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The Importance of the Bill of Rights

By levying money for and to the use of the Crown by

pretence of prerogative for other time and in other manner

than the same was granted by Parliament . . . and by divers

other arbitrary and illegal courses (3:1036).

What the British Bill of Rights did was to establish Parliament as the ultimate legislative and enforcement body of England, but with the king as executive officer of the land. The relationship between king and Parliament was established in writing, as was the entitlement of the throne; after 1689, only Protestants would be king or queen of England. The structure of government was thereby formalized, and the power of the prevailing governmental body was limited.

There is evidence that some people believe the British Bill of Rights as promulgated at the time of the Glorious Revolution has no particular relevance for the modern period. In this regard, Smith takes the view that the British Bill of Rights is not really concerned with civil liberties and indeed that no such Bill of Rights even exists. Instead, Smith says, Britain refers its questions of individual liberties to the tradition of common law and what he terms "corporate pluralism" (9:650) or the competition of special interests that are believed to have the effect of ameliorating one another. This suggests that, in the modern period, the British version of the Bill of Rights is far more concerned with the structure of political legislation and political institutions than with the relationship of individual citizens to their state. Why this is important becomes clearer when that relationship is considered in conjunction with newage telecommunications and computerization that facilitate police powers and investigation techniques on one hand, and that by their nature threaten the very identity of an individual in a society replete with technology.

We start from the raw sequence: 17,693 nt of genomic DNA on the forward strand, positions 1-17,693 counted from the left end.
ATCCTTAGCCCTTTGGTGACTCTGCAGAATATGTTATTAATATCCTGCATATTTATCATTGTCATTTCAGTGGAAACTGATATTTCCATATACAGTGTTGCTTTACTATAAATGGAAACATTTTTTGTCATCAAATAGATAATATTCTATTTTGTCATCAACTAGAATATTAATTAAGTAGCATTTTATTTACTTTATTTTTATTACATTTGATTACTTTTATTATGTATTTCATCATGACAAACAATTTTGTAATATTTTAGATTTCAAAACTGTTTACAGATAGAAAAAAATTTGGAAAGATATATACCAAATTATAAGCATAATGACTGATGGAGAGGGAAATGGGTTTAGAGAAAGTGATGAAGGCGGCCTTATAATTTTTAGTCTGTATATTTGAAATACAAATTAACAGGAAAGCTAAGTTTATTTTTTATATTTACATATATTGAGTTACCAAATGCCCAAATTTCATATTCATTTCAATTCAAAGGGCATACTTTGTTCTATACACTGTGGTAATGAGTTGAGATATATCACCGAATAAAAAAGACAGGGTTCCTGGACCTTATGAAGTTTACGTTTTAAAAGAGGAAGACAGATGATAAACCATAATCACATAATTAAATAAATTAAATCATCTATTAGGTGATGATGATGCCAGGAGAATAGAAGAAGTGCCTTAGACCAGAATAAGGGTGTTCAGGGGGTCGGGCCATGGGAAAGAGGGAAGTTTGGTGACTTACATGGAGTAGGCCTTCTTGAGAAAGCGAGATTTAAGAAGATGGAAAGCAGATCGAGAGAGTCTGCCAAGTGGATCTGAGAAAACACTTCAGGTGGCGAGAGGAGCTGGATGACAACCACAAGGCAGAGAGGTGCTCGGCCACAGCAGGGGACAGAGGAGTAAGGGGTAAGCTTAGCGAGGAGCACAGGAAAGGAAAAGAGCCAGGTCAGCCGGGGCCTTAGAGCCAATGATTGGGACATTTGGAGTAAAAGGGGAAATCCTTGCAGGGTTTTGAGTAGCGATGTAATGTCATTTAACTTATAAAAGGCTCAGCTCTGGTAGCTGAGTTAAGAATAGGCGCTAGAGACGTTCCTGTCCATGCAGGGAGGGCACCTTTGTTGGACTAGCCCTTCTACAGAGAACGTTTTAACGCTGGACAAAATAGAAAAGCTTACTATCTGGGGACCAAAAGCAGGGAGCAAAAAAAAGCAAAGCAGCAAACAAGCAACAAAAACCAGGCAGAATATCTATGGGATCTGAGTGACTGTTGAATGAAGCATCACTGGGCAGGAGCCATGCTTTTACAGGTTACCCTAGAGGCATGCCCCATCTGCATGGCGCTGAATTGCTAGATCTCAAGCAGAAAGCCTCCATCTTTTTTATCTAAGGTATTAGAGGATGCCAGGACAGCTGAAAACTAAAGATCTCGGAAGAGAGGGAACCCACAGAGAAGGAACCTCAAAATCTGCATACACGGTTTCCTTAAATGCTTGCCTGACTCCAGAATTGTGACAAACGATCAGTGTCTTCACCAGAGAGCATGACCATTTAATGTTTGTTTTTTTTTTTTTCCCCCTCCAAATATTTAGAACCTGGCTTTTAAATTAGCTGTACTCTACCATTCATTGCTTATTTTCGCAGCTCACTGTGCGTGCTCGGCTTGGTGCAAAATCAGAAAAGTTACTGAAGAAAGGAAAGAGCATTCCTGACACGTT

Nevertheless, it seems generally accepted that the British Bill of Rights did have a...

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